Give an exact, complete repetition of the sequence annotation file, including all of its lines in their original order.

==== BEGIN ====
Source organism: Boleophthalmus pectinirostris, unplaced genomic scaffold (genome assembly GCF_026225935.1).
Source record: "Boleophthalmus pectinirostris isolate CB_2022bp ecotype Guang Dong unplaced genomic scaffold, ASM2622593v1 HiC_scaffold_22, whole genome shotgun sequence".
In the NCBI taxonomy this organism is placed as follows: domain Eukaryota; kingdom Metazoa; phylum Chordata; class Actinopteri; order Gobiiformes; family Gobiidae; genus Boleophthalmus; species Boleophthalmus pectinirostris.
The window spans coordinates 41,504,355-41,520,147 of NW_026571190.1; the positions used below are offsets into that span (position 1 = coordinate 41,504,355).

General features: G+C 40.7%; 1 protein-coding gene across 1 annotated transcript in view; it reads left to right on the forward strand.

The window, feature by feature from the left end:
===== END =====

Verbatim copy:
Source organism: Boleophthalmus pectinirostris, unplaced genomic scaffold (genome assembly GCF_026225935.1).
Source record: "Boleophthalmus pectinirostris isolate CB_2022bp ecotype Guang Dong unplaced genomic scaffold, ASM2622593v1 HiC_scaffold_22, whole genome shotgun sequence".
In the NCBI taxonomy this organism is placed as follows: domain Eukaryota; kingdom Metazoa; phylum Chordata; class Actinopteri; order Gobiiformes; family Gobiidae; genus Boleophthalmus; species Boleophthalmus pectinirostris.
The window spans coordinates 41,504,355-41,520,147 of NW_026571190.1; the positions used below are offsets into that span (position 1 = coordinate 41,504,355).

General features: G+C 40.7%; 1 protein-coding gene across 1 annotated transcript in view; it reads left to right on the forward strand.

The window, feature by feature from the left end: